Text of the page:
Agent P’s World Showcase Adventure

Fastpass available? No
Type: Handheld scavenger hunt
Height: Any

A handheld scavenger hunt through a single country in the World Showcase on your phone.

Okay, I’m not sure what this says about me, but I enjoy these scavenger hunts at least as much as the kids, if not more. I wouldn’t hesitate to do it if I was at Epcot by myself.

One of the neat things about them is that is gets you to explore and notice details about the World Showcase that I, at least, otherwise wouldn’t. And it’s done in a very clever way. I remember the United Kingdom hunt requires a specific interaction with a cast member that was fun, and the one in Germany has some neat visual effects.

Tip: If it’s raining, do the Mexico adventure, which is indoors. With any luck, the rain will be over by the time you’re finished.


Reflections of China

Fastpass available? No
Type: 360-degree film
Height: Any

China Pavillion in Disney's Epcot
Epcot’s China Pavilion
Photo Courtesy of Brett at Disney Photo Snapper

A 14-minute, 360-degree film that takes you on a tour of China. The Tomb Warriors room nearby is an interesting place to explore while you wait for the film to begin.


IllumiNations: Reflections of Earth

Fastpass available? Yes, but not recommended
Type: Nighttime fireworks and light show
Height: Any

Epcot’s nightly fireworks and laser show over the World Showcase lagoon. You can get a Fastpass, which will put you in a special seating area between the tower gift shops at the World Showcase, but I wouldn’t recommend it unless either it is very crowded (say, New Year’s Eve) or you just happen to be able to snag a Fastpass at the end of the day.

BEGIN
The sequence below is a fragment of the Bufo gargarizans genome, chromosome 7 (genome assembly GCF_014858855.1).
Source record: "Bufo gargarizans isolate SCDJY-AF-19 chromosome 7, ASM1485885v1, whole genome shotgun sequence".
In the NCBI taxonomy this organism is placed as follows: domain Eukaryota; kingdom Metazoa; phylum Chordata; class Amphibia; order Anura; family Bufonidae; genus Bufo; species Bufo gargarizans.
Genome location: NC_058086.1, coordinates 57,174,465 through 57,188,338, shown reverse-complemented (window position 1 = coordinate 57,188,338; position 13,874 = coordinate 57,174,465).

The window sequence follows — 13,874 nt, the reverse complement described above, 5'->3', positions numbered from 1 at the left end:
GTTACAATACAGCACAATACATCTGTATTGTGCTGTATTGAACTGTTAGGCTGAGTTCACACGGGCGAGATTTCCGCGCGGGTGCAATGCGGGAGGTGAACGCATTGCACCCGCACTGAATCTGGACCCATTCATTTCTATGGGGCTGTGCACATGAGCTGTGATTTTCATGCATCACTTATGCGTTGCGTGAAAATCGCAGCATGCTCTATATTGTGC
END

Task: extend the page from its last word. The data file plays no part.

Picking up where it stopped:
According to the Disney Tourist Blog, IllumiNations will be ending at the end of Summer 2019, to be immediately replaced by an interim show called “Epcot Forever” before a permanent nighttime show debuts in Summer 2020.


Rides Coming to Epcot in 2020 and 2021

As you tell from this post, Epcot is on the brink of a bunch of big changes, between Illuminations and Innoventions closing later this year and the rumors about Spaceship Earth closing for a 2-year refurbishment.

In addition, there are two new rides that will be opening in the next couple, and both of them sound pretty cool:

Remy’s Ratatouille Adventure — Based on the popular ride in Walt Disney Studios Park in Paris, this ride in the France pavilion will whisk around the kitchen making dinner in your “ratmobile.”

Guardians of the Galaxy Coaster — Scheduled to open in Future World in 2021, this will be one of the world’s longest enclosed roller coasters.


Now it’s your turn
What are your experiences at Epcot? Do you have any favorite rides, or tips and tricks? Let us know below in the comments!

Is Spaceship Earth a roller coaster? Should I get a Fastpass for Soarin’ or Test Track? Is Mission Space scary? What is Soarin Around the World? What is the best ride at Epcot, and what Epcot rides should I skip? Find the answer to these more in this complete guide to every Epcot park ride and attraction!

Is Frozen Ever After worth it? What rides should I Fastpass at Epcot? When is Ratatouille opening in Epcot? Is Spaceship Earth closed? What Epcot rides could I skip? Find out everything you need to know in this guide to the best Epcot rides and attractions